and, although Plaintiff’s counsel later attempted to reschedule,
defense counsel stated they were flexible in moving any proposed
date for a settlement conference. Id. at 3-5.
The parties had a 60-day window from the conclusion of
Defendant Tinwalla’s deposition until the final pretrial conference
scheduled for November 6, 2017 to participate in a settlement
conference, and the Court’s prior order made clear that the parties
were to confer amongst themselves to determine acceptable dates
for same. The record does not disclose why the parties sought to
discuss settlement so close to the conclusion of discovery, but it
appears the agreement to do so had unintended consequences for
Given the timing of the events described above, it appears that
defense counsel was unable to give his client an accurate
assessment of the status of the case in the short time between the
conclusion of Defendant’s deposition and the due date for
settlement statements. Therefore, it appears defense counsel could
not obtain the final settlement authority necessary for a productive
Page 13 of 15
settlement conference. As the magistrate judge noted in his order
to show cause, a settlement conference held under those
circumstances would have been futile.
The only explicit court order defense counsel appears to have
violated is the magistrate judge’s order to submit settlement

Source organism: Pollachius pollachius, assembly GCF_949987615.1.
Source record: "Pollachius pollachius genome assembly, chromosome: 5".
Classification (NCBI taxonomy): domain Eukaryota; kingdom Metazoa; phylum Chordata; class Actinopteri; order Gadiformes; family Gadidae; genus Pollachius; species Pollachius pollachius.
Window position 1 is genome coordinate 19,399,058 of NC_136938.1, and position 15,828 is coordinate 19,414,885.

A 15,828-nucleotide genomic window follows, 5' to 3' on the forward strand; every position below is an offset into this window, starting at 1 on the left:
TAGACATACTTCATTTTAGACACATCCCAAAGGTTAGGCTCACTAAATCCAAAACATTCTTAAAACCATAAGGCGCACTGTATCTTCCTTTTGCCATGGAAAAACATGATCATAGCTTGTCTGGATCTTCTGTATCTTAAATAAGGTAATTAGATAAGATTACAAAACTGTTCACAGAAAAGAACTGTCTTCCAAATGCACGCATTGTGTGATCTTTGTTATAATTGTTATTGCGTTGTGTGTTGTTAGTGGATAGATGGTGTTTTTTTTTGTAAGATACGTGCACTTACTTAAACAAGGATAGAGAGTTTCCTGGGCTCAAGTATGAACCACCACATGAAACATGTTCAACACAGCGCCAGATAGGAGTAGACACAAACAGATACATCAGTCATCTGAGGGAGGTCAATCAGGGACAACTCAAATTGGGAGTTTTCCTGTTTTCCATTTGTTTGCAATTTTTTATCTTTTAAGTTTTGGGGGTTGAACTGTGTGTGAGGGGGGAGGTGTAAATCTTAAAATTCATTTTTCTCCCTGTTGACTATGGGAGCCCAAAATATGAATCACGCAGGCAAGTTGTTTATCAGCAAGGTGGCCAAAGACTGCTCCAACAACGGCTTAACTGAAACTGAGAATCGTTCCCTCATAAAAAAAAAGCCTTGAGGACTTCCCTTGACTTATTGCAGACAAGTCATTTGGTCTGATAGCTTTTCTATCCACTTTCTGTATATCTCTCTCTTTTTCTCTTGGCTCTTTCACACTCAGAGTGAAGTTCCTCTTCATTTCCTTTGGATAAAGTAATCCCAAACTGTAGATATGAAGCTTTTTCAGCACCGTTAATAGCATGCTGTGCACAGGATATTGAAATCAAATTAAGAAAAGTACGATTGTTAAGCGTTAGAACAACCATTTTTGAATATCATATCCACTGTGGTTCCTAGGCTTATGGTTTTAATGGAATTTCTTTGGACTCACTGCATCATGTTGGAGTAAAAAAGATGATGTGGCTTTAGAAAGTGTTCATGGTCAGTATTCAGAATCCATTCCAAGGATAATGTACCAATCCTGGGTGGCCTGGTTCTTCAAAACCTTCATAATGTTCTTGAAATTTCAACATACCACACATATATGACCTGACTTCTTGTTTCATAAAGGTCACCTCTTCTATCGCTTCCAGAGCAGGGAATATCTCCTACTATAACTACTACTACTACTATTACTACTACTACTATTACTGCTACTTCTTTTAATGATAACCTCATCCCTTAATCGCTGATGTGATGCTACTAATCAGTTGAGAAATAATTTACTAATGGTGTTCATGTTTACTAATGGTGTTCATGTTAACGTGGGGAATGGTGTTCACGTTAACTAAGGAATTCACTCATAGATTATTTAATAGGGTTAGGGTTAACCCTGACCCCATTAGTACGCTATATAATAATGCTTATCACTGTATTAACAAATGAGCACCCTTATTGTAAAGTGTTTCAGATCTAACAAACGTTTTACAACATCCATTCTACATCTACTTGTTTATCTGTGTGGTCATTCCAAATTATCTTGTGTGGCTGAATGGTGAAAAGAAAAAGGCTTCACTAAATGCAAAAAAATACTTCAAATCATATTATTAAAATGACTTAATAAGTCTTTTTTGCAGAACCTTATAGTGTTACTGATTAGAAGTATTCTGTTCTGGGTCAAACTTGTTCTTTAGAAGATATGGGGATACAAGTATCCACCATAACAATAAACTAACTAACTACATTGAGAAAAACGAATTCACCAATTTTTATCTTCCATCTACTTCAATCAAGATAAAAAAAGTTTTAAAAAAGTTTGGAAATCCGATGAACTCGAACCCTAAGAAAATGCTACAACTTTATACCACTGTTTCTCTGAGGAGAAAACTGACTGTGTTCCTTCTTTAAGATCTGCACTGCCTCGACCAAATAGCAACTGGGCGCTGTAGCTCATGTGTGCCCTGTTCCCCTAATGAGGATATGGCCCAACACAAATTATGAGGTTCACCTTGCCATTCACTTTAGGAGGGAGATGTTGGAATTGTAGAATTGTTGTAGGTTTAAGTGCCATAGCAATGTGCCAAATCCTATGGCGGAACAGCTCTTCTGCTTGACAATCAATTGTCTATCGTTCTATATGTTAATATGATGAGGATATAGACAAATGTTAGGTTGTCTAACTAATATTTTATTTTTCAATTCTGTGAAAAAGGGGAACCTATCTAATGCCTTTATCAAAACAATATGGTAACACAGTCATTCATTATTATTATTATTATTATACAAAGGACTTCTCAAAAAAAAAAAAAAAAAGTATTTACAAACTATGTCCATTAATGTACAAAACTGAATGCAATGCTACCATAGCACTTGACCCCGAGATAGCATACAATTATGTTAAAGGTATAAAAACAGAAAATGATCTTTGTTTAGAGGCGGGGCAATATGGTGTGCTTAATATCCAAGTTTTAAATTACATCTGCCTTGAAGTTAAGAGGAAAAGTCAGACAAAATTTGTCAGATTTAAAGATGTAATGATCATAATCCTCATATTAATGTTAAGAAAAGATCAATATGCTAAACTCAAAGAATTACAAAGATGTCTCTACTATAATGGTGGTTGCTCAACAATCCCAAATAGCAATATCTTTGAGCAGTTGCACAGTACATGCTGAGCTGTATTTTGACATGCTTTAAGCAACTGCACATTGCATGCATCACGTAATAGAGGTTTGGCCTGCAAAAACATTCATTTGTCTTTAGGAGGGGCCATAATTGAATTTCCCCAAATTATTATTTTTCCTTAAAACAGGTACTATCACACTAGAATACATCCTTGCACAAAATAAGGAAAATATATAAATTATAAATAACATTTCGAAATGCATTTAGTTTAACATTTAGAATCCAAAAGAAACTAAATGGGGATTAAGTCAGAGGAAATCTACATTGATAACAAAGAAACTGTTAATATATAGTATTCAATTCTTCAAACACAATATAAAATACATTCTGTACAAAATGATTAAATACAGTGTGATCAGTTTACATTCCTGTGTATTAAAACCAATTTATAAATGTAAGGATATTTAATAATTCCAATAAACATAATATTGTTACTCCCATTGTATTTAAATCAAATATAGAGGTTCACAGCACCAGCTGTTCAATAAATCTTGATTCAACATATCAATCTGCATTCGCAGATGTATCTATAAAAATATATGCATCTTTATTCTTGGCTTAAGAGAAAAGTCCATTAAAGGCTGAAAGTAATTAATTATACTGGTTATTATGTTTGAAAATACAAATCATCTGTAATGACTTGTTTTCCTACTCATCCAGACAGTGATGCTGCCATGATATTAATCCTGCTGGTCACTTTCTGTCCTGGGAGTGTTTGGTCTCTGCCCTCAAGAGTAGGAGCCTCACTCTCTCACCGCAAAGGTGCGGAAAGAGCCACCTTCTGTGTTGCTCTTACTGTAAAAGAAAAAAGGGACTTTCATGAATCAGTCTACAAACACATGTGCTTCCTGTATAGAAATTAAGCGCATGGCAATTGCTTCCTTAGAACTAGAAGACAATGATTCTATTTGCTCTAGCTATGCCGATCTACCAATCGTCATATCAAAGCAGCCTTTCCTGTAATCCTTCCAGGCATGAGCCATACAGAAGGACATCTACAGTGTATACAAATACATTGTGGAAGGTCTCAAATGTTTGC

statements by August 31, 2017. Admittedly, defense counsel failed
to do so, but he took steps to notify the Court and opposing counsel
of his intention to move to cancel the hearing within that deadline
and less than 48 hours after the conclusion of Defendant Tinwalla’s
deposition. Accordingly, the Court does not find that sanctions are
appropriate. Plaintiff’s request for reimbursement of costs and
attorney fees as a sanction is denied.
IT IS THEREFORE ORDERED:
1) Plaintiff’s Motion to Correct His Reply  is GRANTED.
Plaintiff’s Reply  is struck. Clerk is directed to
docket the reply attached to Plaintiff’s motion .
2) Plaintiff’s Motion for Partial Summary Judgment  is
3) Plaintiff’s Motions in Limine  are DENIED
with leave to renew. Plaintiff’s Motion in Limine  is
4) Plaintiff’s Motion to Strike Exhibit List  is GRANTED.
The exhibit list  previously filed is struck. Clerk is
Page 14 of 15
directed to docket the exhibit list attached to Plaintiff’s
5) Plaintiff’s Motion for Leave to File Certain Exhibits Under
Seal  is GRANTED.
6) Defendant shall file any responses to the motions in
limine  the Court took under advisement by
November 9, 2017. Plaintiff is granted leave to file any
reply by November 13, 2017.
7) Plaintiff’s request for sanctions directing Defendant to
reimburse travel costs and attorney fees is denied.
November 8, 2017.
FOR THE COURT:
s/Sue E. Myerscough
SUE E. MYERSCOUGH
UNITED STATES DISTRICT JUDGE
Page 15 of 15
Disclaimer: Justia Dockets & Filings provides public litigation records from the federal appellate and district courts. These filings and docket sheets should not be considered findings of fact or liability, nor do they necessarily reflect the view of Justia.
Why Is My Information Online?